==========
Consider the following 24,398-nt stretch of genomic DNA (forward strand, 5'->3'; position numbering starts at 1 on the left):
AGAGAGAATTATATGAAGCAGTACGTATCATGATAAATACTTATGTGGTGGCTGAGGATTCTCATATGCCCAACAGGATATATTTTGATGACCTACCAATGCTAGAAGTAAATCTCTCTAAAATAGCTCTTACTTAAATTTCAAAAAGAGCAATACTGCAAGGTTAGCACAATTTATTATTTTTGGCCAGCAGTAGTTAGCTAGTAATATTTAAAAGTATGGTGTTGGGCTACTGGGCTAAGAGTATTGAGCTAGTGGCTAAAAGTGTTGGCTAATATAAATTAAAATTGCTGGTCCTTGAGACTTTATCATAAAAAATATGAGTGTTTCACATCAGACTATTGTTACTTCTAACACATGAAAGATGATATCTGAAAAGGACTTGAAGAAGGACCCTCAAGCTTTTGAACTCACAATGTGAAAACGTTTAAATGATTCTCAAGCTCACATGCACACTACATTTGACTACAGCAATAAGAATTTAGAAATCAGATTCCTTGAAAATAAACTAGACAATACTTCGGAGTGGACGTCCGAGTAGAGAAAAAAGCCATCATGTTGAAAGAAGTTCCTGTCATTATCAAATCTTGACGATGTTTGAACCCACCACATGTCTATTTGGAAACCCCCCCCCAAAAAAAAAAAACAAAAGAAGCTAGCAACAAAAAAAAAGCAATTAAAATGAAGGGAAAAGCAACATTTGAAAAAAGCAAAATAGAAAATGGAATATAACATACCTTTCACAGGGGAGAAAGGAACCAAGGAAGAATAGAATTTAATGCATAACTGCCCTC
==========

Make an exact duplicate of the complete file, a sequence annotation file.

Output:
Consider the following 24,398-nt stretch of genomic DNA (forward strand, 5'->3'; position numbering starts at 1 on the left):
AGAGAGAATTATATGAAGCAGTACGTATCATGATAAATACTTATGTGGTGGCTGAGGATTCTCATATGCCCAACAGGATATATTTTGATGACCTACCAATGCTAGAAGTAAATCTCTCTAAAATAGCTCTTACTTAAATTTCAAAAAGAGCAATACTGCAAGGTTAGCACAATTTATTATTTTTGGCCAGCAGTAGTTAGCTAGTAATATTTAAAAGTATGGTGTTGGGCTACTGGGCTAAGAGTATTGAGCTAGTGGCTAAAAGTGTTGGCTAATATAAATTAAAATTGCTGGTCCTTGAGACTTTATCATAAAAAATATGAGTGTTTCACATCAGACTATTGTTACTTCTAACACATGAAAGATGATATCTGAAAAGGACTTGAAGAAGGACCCTCAAGCTTTTGAACTCACAATGTGAAAACGTTTAAATGATTCTCAAGCTCACATGCACACTACATTTGACTACAGCAATAAGAATTTAGAAATCAGATTCCTTGAAAATAAACTAGACAATACTTCGGAGTGGACGTCCGAGTAGAGAAAAAAGCCATCATGTTGAAAGAAGTTCCTGTCATTATCAAATCTTGACGATGTTTGAACCCACCACATGTCTATTTGGAAACCCCCCCCCAAAAAAAAAAAACAAAAGAAGCTAGCAACAAAAAAAAAGCAATTAAAATGAAGGGAAAAGCAACATTTGAAAAAAGCAAAATAGAAAATGGAATATAACATACCTTTCACAGGGGAGAAAGGAACCAAGGAAGAATAGAATTTAATGCATAACTGCCCTC